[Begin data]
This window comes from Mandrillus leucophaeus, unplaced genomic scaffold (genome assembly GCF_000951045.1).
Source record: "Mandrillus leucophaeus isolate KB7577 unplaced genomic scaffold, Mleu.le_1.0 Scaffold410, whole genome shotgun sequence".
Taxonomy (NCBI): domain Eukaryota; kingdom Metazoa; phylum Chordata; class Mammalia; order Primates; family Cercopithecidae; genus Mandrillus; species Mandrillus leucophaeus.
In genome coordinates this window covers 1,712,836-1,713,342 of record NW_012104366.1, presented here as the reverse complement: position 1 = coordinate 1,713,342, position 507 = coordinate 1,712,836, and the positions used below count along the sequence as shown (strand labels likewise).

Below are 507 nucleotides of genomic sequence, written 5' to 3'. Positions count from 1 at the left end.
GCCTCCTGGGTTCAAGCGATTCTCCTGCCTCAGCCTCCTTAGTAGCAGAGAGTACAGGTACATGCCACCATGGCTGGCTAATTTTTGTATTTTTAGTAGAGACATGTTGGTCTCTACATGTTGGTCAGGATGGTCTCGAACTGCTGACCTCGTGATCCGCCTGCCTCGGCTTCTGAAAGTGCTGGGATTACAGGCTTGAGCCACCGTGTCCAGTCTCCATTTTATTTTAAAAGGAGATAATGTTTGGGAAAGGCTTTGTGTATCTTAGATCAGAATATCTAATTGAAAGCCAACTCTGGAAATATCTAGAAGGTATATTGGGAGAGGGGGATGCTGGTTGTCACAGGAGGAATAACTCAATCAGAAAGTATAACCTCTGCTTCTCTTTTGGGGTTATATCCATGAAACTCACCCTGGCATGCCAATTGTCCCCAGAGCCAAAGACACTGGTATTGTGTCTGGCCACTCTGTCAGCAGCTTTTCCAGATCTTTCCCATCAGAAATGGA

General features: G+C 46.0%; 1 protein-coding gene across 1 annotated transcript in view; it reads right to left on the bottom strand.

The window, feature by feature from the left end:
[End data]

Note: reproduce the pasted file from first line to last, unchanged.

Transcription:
This window comes from Mandrillus leucophaeus, unplaced genomic scaffold (genome assembly GCF_000951045.1).
Source record: "Mandrillus leucophaeus isolate KB7577 unplaced genomic scaffold, Mleu.le_1.0 Scaffold410, whole genome shotgun sequence".
Taxonomy (NCBI): domain Eukaryota; kingdom Metazoa; phylum Chordata; class Mammalia; order Primates; family Cercopithecidae; genus Mandrillus; species Mandrillus leucophaeus.
In genome coordinates this window covers 1,712,836-1,713,342 of record NW_012104366.1, presented here as the reverse complement: position 1 = coordinate 1,713,342, position 507 = coordinate 1,712,836, and the positions used below count along the sequence as shown (strand labels likewise).

Below are 507 nucleotides of genomic sequence, written 5' to 3'. Positions count from 1 at the left end.
GCCTCCTGGGTTCAAGCGATTCTCCTGCCTCAGCCTCCTTAGTAGCAGAGAGTACAGGTACATGCCACCATGGCTGGCTAATTTTTGTATTTTTAGTAGAGACATGTTGGTCTCTACATGTTGGTCAGGATGGTCTCGAACTGCTGACCTCGTGATCCGCCTGCCTCGGCTTCTGAAAGTGCTGGGATTACAGGCTTGAGCCACCGTGTCCAGTCTCCATTTTATTTTAAAAGGAGATAATGTTTGGGAAAGGCTTTGTGTATCTTAGATCAGAATATCTAATTGAAAGCCAACTCTGGAAATATCTAGAAGGTATATTGGGAGAGGGGGATGCTGGTTGTCACAGGAGGAATAACTCAATCAGAAAGTATAACCTCTGCTTCTCTTTTGGGGTTATATCCATGAAACTCACCCTGGCATGCCAATTGTCCCCAGAGCCAAAGACACTGGTATTGTGTCTGGCCACTCTGTCAGCAGCTTTTCCAGATCTTTCCCATCAGAAATGGA

General features: G+C 46.0%; 1 protein-coding gene across 1 annotated transcript in view; it reads right to left on the bottom strand.

The window, feature by feature from the left end: